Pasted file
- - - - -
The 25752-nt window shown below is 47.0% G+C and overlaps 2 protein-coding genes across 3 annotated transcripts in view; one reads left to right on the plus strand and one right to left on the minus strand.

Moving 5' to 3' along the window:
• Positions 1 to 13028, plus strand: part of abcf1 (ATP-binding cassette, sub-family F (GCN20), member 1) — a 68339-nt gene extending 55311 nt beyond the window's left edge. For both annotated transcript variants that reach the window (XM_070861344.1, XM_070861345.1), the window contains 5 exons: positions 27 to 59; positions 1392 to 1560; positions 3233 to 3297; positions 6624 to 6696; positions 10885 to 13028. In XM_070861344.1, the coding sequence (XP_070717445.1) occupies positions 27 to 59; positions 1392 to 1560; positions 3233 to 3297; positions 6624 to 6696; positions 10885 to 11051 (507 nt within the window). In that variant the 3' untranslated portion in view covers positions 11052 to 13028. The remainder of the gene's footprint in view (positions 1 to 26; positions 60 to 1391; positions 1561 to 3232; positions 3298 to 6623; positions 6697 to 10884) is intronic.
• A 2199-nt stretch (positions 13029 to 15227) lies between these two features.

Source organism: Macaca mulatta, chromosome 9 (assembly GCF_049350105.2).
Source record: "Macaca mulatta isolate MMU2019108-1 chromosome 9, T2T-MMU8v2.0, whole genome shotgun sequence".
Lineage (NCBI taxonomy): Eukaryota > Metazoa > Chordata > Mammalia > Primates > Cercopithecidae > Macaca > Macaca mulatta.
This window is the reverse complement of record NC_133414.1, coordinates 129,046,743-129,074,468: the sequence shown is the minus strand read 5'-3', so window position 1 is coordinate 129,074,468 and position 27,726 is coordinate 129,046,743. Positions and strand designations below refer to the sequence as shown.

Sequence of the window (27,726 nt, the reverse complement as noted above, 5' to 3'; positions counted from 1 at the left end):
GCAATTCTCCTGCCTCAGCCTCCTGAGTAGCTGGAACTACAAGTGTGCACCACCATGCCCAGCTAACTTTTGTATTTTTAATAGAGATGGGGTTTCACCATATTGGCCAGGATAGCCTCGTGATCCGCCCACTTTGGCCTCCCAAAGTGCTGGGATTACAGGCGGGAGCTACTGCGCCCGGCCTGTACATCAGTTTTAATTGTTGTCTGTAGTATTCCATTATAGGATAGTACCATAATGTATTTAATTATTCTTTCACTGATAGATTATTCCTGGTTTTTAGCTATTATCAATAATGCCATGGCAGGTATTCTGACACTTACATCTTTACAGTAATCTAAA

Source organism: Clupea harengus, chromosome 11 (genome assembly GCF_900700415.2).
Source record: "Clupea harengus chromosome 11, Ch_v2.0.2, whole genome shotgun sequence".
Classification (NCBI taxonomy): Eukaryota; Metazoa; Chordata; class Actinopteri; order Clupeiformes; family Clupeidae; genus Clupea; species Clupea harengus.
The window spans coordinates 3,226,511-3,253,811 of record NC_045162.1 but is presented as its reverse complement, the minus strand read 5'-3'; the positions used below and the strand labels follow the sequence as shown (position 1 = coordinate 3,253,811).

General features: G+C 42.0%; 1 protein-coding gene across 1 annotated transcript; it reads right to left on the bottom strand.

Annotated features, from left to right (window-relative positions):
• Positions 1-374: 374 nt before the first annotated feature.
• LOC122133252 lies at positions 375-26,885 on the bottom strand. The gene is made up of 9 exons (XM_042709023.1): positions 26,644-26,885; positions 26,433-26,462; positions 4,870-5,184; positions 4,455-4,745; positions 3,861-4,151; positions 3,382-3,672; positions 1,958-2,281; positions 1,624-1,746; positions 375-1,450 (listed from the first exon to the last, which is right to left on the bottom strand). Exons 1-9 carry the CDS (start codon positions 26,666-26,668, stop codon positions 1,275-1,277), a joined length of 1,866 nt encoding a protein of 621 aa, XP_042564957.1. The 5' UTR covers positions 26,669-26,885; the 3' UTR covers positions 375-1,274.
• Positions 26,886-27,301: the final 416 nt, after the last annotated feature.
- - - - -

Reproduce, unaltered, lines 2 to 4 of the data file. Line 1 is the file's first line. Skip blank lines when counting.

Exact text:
Moving 5' to 3' along the window:
• Positions 1 to 13028, plus strand: part of abcf1 (ATP-binding cassette, sub-family F (GCN20), member 1) — a 68339-nt gene extending 55311 nt beyond the window's left edge. For both annotated transcript variants that reach the window (XM_070861344.1, XM_070861345.1), the window contains 5 exons: positions 27 to 59; positions 1392 to 1560; positions 3233 to 3297; positions 6624 to 6696; positions 10885 to 13028. In XM_070861344.1, the coding sequence (XP_070717445.1) occupies positions 27 to 59; positions 1392 to 1560; positions 3233 to 3297; positions 6624 to 6696; positions 10885 to 11051 (507 nt within the window). In that variant the 3' untranslated portion in view covers positions 11052 to 13028. The remainder of the gene's footprint in view (positions 1 to 26; positions 60 to 1391; positions 1561 to 3232; positions 3298 to 6623; positions 6697 to 10884) is intronic.
• A 2199-nt stretch (positions 13029 to 15227) lies between these two features.